Lifestyle Travel 18 Jul 2019 Sustainable tourism: ...

Sustainable tourism: Key to a sustainable future

DECCAN CHRONICLE. | ARPITA HALDER
Published Jul 18, 2019, 4:06 pm IST
Updated Jul 18, 2019, 4:06 pm IST
Think globally and act locally: Here is what brands are doing to promote sustainability.
In India touristy states such as Sikkim have already displayed an enormous commitment to sustainability with a ban on single-use plastics and disposables. (Photo: Representational/Pexels)
 In India touristy states such as Sikkim have already displayed an enormous commitment to sustainability with a ban on single-use plastics and disposables. (Photo: Representational/Pexels)

Sustainable tourism or sustainability is the new buzz word, which has taken the travel industry by storm. There is no denying that tourism is one of the fastest-growing industries and a major source of income for millions of people. However, very few realise that it is one of the key sectors that is causing massive depletion of natural resources. Deciphering the dire need of the situation, numerous initiatives have been undertaken to promote sustainability and encourage travellers to act mindfully – culturally, environmentally and economically.

“With an increase in the number of travellers across the globe and the growing impact of the hospitality industry on the environment, sustainability has become a key factor in the successful management of hotels and resorts. Hospitality companies today have become very conscious of the environment. This is reflected in their policies and practices,” shares Kavinder Singh, MD & CEO of Mahindra Holidays and Resorts India Ltd. (MHRIL)

 

He further elaborates that embedding green development activities into the business will make a hotel/resort an environment-friendly place to stay, as well as an ideal place to work at. Sustainable practices like the adoption of renewable energy help the hospitality industry reduce costs. Thus, sustainability remains a driving force in this sector.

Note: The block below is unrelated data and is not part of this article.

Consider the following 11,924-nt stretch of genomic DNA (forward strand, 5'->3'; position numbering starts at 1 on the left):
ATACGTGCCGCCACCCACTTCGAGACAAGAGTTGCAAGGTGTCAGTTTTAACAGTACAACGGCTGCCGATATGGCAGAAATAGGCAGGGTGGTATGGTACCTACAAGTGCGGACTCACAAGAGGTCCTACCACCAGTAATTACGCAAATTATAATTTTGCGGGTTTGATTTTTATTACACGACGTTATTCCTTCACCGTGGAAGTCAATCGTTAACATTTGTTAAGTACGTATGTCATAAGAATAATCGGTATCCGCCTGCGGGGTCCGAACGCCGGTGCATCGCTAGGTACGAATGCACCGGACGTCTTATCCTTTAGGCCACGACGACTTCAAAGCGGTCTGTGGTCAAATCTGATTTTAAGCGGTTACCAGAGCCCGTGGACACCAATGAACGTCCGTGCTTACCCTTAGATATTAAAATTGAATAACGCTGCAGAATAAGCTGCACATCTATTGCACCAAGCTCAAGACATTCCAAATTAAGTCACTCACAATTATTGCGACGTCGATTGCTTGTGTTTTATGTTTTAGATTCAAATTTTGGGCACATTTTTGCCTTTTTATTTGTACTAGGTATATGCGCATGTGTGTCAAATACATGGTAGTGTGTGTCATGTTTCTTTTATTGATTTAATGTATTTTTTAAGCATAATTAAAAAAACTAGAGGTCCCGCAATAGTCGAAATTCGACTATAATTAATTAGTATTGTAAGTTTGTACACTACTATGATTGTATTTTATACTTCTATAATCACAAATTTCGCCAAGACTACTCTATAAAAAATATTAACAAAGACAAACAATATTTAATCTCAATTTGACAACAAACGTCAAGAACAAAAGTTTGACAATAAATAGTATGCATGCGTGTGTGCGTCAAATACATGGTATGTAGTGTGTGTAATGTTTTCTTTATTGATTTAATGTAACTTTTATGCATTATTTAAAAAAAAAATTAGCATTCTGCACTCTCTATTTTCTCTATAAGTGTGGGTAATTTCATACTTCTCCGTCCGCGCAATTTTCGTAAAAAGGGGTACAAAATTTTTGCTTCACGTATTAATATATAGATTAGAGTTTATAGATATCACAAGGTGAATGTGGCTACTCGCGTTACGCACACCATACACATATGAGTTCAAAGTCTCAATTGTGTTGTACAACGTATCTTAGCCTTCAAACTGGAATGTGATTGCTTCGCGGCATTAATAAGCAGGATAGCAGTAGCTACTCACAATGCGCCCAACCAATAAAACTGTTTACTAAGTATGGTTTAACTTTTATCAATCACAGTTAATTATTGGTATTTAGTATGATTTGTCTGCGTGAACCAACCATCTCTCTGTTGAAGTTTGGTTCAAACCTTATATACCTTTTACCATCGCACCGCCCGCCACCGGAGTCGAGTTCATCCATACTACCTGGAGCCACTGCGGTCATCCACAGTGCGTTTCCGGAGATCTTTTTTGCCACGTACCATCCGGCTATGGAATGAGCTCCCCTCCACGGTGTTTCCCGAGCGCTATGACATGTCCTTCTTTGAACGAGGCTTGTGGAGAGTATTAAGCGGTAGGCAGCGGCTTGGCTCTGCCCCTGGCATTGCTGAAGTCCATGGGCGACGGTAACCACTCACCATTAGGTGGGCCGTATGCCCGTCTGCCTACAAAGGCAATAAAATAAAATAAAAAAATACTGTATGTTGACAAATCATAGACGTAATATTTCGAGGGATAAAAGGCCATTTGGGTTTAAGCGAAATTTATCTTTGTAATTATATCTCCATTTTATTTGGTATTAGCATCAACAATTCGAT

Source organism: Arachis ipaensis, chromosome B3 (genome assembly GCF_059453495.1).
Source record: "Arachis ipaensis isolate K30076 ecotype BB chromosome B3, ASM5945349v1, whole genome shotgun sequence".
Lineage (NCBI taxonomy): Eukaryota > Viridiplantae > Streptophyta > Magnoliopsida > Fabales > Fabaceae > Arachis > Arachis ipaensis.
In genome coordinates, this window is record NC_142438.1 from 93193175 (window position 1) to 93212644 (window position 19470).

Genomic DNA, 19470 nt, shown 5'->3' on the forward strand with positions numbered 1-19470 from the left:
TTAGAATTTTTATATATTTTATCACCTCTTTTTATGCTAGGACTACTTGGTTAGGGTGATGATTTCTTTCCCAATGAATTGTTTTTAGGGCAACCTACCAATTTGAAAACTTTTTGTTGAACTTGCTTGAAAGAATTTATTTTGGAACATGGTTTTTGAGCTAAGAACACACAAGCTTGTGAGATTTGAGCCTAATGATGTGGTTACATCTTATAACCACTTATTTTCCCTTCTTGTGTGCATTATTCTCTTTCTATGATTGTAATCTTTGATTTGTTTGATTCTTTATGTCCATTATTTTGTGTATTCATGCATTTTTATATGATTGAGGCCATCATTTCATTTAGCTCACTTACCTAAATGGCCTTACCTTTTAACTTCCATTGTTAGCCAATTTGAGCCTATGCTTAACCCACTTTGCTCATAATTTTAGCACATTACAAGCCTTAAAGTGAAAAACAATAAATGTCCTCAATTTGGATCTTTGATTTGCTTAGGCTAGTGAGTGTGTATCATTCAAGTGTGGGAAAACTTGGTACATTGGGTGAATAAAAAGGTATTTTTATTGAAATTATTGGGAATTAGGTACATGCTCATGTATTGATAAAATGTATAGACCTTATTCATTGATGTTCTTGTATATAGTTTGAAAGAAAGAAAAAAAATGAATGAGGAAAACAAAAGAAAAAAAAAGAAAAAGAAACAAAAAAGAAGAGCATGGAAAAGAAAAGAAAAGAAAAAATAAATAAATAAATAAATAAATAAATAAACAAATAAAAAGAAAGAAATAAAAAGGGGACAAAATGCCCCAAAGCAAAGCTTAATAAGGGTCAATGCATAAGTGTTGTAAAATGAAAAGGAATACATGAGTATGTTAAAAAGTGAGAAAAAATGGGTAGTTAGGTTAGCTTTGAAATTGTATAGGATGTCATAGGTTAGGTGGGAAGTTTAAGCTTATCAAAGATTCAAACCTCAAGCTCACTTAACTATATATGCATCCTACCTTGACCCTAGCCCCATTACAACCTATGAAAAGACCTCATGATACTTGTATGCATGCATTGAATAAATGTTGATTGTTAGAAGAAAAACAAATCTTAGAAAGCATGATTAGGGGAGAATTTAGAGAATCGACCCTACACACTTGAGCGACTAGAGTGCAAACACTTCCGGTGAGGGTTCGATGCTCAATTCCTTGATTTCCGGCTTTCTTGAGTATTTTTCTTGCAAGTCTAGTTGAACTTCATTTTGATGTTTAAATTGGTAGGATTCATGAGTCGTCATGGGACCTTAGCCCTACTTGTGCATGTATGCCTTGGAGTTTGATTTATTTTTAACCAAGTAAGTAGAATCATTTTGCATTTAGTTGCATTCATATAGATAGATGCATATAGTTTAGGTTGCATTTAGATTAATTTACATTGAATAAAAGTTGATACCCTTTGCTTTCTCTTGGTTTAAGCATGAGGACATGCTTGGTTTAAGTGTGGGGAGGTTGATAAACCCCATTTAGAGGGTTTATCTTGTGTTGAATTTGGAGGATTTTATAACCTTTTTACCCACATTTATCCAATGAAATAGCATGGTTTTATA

What originally seemed to have been considered to be a marketing gimmick is now being looked at as a need. Denying climate change seems similar to denying our existence. Karan Anand, Head, relationships, Cox & Kings shares, “We have noticed the number of destinations and hotels understanding this and coming out with measurable sustainability practices. This not only helps them rise above their competitors but also build an image of a green entity which is increasingly being tagged as a new normal.”

Karan elaborates that in India, the corporate social responsibility rules are more than a guiding light for the corporate to contribute to their immediate societal sectors. Institutes are expected to share their reports on social responsibilities enforcing accountability as well as encouraging them to undertake further steps. The push to change can also be felt trickling down from the international arena. Organisations including the United Nations, World Economic Forum and European Union have all picked up the baton towards ensuring a greener future. The hospitality industry is bound to follow suit at several levels.

In India touristy states such as Sikkim have already displayed an enormous commitment to sustainability with a ban on single-use plastics and disposables, making the state organic and open defecation free even before nationwide campaigns about cleanliness began. This is inspiring other states including Maharashtra and Kerala to also ban plastics that will eventually go to reflect on the practices of the hospitality industry.

For Mahindra Holidays & Resorts India Ltd, sustainability forms the core of their business. They have implemented sustainability programs across resorts in India and also abroad. Some of the key areas that they have been working on include Carbon FootPrint Measurement, the Conversation of Biodiversity, Alternate sources of Energy, Water Conservation and Community Development. For Energy Conservation, MHRIL has implemented numerous environment-friendly options like solar panels, heat pumps for hot and cold water, biogas plants, organic waste converters and electric vehicles. For Water Conversation they firmly abide by their 5R principle – Reduce, reuse, recycle, recharge and rainwater harvesting.

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